As Majumder and the now sunburnt Steve Gillies took a well-earned break before opening the batting for the Unicorns; one of the most pleasant sites on a stifling summers day honed into view. It had left the population of the ground salivating in the now sweltering Midlands heat - that’s right! An Ice cream van arrived!
With 99s all round, Majumder made his intentions clear in the first over of the Unicorns’ reply. He cracked the first ball of the innings past backward point for four, and the second through the covers with the same result. The first over yielded 13 runs and Unicorns were off to a flyer! A straight six in the next over and a Steve Gillies four in the third, which landed in the brook opposite the pavilion, kept The Unicorns momentum. The two openers continued to find the boundary regularly until disaster struck in the 8th over with the score at 39. A lack of communication left Gillies stranded halfway down the track, and having run out two partners in as many weeks Susmit is fast becoming Unicorns’ Geoffrey Boycott. The third though, was one shot too many and having edged his way down the wicket the Unicorns opener was stumped by Adam Leydon for a 58 ball 79 which included 8 fours and 4 maximums. At 96/3 in the 19th over, Unicorns had a steady platform, and Ezra Stock, who had injured his quad on the way to the ground joined Buckle in the middle alongside runner Simon Satchwell-Giles.
With the Unicorns batting line up now just a Charlie Fairhead short of a Casualty set, Graces began to turn the screw. Both Buckle and Stock, though not looking in any danger of losing their wickets, were unable to maintain the required run rate against the experienced attack. The partnership was worth 14 in five overs when Stock fended off a short delivery towards slip. The ball had appeared to hit Stock’s body and looped to the fielder; but having been given not out by umpire Rob Evans; Stock sportingly walked, bringing Unicorns' cult hero Hattie Wright into bat. An LBW shout to Wright’s first ball was the only time either batter looked in any danger during their 27 run stand before Wright was dismissed, also to an LBW shout in the 32nd over.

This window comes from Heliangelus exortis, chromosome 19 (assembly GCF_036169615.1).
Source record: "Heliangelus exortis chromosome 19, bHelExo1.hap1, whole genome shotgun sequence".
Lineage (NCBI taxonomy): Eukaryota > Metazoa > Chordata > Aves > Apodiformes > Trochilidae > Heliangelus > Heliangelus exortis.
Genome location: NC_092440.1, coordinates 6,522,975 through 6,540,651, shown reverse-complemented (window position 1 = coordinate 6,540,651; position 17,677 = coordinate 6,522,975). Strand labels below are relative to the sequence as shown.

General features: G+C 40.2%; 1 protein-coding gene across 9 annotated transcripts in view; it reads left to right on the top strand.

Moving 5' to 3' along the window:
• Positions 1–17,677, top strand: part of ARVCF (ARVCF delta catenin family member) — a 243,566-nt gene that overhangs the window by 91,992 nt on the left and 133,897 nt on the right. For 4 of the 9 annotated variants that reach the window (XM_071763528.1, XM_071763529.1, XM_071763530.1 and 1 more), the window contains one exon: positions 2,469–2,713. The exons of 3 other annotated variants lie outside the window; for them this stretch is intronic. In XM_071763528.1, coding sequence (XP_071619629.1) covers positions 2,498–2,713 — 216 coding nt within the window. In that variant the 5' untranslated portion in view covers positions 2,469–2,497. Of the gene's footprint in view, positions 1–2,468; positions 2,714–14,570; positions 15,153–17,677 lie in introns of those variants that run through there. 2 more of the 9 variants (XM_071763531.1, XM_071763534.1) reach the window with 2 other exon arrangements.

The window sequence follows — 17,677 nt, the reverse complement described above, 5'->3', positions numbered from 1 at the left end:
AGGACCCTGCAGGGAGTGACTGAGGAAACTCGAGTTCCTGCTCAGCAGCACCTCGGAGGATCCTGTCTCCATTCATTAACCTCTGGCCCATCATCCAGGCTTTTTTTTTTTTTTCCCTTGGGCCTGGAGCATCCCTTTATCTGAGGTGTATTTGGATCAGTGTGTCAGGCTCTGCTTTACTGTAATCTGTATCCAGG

With the required rate now at 12 an over, the match was almost beyond Unicorns and by the time captain, Lachlan Smith, was bowled by J Cross, the target was to make sure James Buckle had enough partners to attain the 22 runs he needed from the final six overs for a deserved half-century. Glen Jackson provided that stability. The pair put on 45 from the final half dozen and Buckle brought up his 50 by crashing a horrible full toss through mid-wicket for four. Back in form? You bet he is! And that shoulder injury is looking a lot less severe too!
Unicorns finished 38 runs light; 189 for six. Graces lifted the glass Spirit of Inclusivity trophy and the teams celebrated with a well-earned drink and more of Paula’s baking - this time her delicious cakes.
The visitors might have won the match, but cricket and the LGBTQ+ community won the day. In half of the ICC’s full member nations, homosexuality remains illegal and in one is punishable by death. In parts of Europe, governments are reversing rights for people in our community, and even here in the UK, there are thousands of people afraid, or uncomfortable being their true selves within our sport. This trailblazing match shines a light to every single cricket player, supporter, official, and enthusiast across the world that you are welcome here. And that is a victory for all of us.